Portfolio - Dec 2009 - Siggraph Art Gallery

Complex Form in Timber
Fabien Scheuer. Construction of free-form architecture in timber using parametric design and computer-controlled fabrication tools.
Holy Ghost
Lionel Theodore Dean. A chair designed using genetic algorithms to determine modifications to the iconic Louis Ghost chair by Philippe Starck.
Pluripotent Structures
Ferda Kolatan. An investigation into adaptive and variable formal and structural organizations that have more than one possible outcome.
Ground Substance: Ceramic-Textile Sculpture
Jenny E. Sabin, Sabin+Jones LabStudio. A hybrid architectural design and biological research unit that demonstrates new modes of thinking in design and material construction.
Morning Line
Chris Lasch and Benjamin Aranda. This “semasiographic building” form is derived from naturally occurring geometries whose logic has been unraveled and worked into algorithms used to design the structure.
Schlara Lantern
Greg Lynn. A large, volumetric lantern made of translucent fiberglass composite panels formed on CNC-milled molds.
Ground Substance: Models
Sabin+Jones LabStudio. (See above for description.)


The SIGGRAPH Art Gallery has a long tradition in presenting unique, inspiring pieces of work, from sculptures, to interactive pieces, to prints, and more. In the past, most of the art was juried, although depending on the chair, curated works appeared as well. Last year, Penn State Altoona’s Rebecca Strzelec established a curated gallery alongside the juried gallery, setting the tone for this year’s format, which covered a number of themes within the discipline of design computation—among them, “generative fabrication”—within a separate space.

“Generated fabrication shows extraordinary work inspired by the physical and biological world, which takes advantage of new production techniques enabled by computation,” says Bentley Systems’ Makai Smith, SIGGRAPH 2009 Curated Art chair. “The innovative structures, sculpture installations, and complex forms in the gallery showed how the computer has unlocked a new field of inquiry in art, architecture, and design.”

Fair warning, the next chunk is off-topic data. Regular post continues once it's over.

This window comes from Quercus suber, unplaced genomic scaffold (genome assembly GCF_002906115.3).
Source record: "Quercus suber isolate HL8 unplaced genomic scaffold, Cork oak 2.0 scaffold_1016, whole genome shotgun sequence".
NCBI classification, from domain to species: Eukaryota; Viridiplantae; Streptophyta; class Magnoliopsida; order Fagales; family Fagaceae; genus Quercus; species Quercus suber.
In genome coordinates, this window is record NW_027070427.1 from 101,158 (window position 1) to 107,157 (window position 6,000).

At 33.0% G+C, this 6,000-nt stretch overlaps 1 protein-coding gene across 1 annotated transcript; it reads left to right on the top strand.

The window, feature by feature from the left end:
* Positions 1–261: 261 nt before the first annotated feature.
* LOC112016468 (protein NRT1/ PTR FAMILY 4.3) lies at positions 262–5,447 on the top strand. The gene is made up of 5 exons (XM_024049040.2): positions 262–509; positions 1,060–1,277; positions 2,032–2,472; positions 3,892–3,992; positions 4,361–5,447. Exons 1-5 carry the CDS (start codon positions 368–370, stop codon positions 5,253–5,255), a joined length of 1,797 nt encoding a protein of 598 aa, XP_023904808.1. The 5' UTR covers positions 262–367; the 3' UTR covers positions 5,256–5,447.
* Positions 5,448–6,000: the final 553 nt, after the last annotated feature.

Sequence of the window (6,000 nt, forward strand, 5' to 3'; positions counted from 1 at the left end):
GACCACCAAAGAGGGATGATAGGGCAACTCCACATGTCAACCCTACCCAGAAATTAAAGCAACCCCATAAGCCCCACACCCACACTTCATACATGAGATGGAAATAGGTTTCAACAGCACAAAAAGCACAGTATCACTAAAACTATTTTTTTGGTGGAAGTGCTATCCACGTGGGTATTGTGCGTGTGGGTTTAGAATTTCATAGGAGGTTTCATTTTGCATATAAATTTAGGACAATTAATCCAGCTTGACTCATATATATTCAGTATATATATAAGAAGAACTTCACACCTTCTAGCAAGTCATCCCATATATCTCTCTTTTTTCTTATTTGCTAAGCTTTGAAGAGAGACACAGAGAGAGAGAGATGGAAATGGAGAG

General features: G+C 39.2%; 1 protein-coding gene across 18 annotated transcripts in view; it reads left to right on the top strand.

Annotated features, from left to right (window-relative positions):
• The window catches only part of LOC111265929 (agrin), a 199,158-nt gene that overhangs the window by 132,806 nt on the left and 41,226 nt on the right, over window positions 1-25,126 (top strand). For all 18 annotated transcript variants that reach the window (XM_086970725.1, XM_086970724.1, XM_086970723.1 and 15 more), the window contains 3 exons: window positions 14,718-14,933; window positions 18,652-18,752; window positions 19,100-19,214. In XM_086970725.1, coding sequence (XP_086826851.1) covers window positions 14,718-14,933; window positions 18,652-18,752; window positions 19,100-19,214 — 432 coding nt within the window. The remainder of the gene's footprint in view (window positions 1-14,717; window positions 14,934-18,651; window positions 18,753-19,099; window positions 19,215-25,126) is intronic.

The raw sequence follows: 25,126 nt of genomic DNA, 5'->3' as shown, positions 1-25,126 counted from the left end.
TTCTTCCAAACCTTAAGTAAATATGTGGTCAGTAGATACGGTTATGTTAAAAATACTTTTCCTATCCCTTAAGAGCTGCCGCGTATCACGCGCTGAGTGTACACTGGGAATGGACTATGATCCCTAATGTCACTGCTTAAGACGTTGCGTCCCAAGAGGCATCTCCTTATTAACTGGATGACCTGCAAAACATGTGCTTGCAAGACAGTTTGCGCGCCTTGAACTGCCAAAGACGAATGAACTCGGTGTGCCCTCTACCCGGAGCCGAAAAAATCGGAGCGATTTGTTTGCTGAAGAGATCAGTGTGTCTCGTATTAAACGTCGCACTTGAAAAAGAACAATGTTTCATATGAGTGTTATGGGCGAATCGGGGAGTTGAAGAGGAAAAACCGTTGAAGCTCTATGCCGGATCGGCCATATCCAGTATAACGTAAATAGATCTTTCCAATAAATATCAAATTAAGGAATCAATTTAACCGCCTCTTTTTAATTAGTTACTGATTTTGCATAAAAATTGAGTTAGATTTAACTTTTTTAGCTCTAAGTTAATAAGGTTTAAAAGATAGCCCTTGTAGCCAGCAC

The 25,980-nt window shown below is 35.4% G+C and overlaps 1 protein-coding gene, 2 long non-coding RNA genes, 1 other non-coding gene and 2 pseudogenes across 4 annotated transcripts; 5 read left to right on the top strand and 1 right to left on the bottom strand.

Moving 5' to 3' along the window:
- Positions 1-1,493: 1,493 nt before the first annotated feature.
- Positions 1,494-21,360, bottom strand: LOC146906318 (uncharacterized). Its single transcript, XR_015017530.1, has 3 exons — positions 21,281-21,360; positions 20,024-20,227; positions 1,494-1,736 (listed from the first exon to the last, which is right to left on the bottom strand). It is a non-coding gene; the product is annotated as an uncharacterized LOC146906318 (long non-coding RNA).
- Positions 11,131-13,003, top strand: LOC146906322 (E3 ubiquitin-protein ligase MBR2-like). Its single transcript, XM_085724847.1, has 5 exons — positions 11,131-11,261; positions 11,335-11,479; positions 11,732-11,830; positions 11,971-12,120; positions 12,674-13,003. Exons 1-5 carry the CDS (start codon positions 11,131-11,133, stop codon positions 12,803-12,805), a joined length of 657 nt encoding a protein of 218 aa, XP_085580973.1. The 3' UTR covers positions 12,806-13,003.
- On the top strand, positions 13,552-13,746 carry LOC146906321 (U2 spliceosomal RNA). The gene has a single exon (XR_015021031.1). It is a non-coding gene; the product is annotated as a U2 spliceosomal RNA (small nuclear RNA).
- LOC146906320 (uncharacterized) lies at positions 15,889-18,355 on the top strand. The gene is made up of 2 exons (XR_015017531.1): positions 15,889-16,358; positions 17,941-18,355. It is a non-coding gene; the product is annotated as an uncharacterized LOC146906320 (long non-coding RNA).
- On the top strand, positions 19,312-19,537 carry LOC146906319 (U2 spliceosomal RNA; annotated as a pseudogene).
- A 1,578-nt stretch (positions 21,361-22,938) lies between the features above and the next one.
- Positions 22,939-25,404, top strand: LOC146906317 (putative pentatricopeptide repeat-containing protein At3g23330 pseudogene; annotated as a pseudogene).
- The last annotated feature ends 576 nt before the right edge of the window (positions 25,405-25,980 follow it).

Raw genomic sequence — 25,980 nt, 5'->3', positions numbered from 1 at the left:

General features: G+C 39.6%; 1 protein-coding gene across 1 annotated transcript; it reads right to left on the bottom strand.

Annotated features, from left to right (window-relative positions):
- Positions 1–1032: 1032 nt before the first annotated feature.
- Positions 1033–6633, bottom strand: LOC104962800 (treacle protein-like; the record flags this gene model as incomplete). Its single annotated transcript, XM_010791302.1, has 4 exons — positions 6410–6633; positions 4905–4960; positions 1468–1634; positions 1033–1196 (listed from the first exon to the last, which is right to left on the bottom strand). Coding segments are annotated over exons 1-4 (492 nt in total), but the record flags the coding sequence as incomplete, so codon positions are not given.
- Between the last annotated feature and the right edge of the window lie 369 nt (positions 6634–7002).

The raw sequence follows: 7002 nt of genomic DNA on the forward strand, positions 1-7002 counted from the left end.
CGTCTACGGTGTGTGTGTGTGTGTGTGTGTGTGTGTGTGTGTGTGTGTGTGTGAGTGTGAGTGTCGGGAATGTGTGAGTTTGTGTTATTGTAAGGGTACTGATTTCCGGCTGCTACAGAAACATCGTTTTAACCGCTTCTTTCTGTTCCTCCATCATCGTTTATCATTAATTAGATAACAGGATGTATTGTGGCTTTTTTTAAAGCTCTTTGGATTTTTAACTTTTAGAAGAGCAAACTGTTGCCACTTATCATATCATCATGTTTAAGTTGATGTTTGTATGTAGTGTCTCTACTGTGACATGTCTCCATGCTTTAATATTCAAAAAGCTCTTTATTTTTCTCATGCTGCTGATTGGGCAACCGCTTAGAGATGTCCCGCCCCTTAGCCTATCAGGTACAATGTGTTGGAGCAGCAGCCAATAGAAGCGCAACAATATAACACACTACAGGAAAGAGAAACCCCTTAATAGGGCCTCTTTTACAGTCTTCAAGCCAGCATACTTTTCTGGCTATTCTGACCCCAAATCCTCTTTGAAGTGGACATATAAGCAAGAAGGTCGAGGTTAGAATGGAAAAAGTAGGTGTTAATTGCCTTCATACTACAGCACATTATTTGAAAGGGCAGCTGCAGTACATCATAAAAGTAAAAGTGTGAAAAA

The installations, 14 in all, presented design ideas based on one of two themes: generative design and digital fabrication. As Smith explains, digital fabrication shows that the computer—as a medium for artistic expression, sculptural fabrication, or architectural structures and design—has the potential to enter the work at many points along the creative process.

“The theme of the gallery combines two of my professional experiences: in digital fabrication and in computational design software. I saw the gallery as a unique opportunity to show how these two very different worlds can come together,” Smith adds. “I selected the pieces, in consultation with an advisory committee, to show the ideas of the theme across a range of scales, from the nano-scale to large public buildings, and in different forms, such as art, sculpture, furniture, lighting, and architecture.”

Smith believes attendees found the work beautiful and inspiring. She also thinks that it piqued their curiosity about deeper ideas behind the work. “I hope some investigate further what they saw, to discover some of the first principles that make the works possible,” she says. “At SIGGRAPH, people connect with ideas as well as each other, so I wanted to show them amazing work by internally recognized artists that is grounded in techniques which attendees can use in their own practice.”

A selection of images from the Generative Fabrication gallery  –Karen Moltenbrey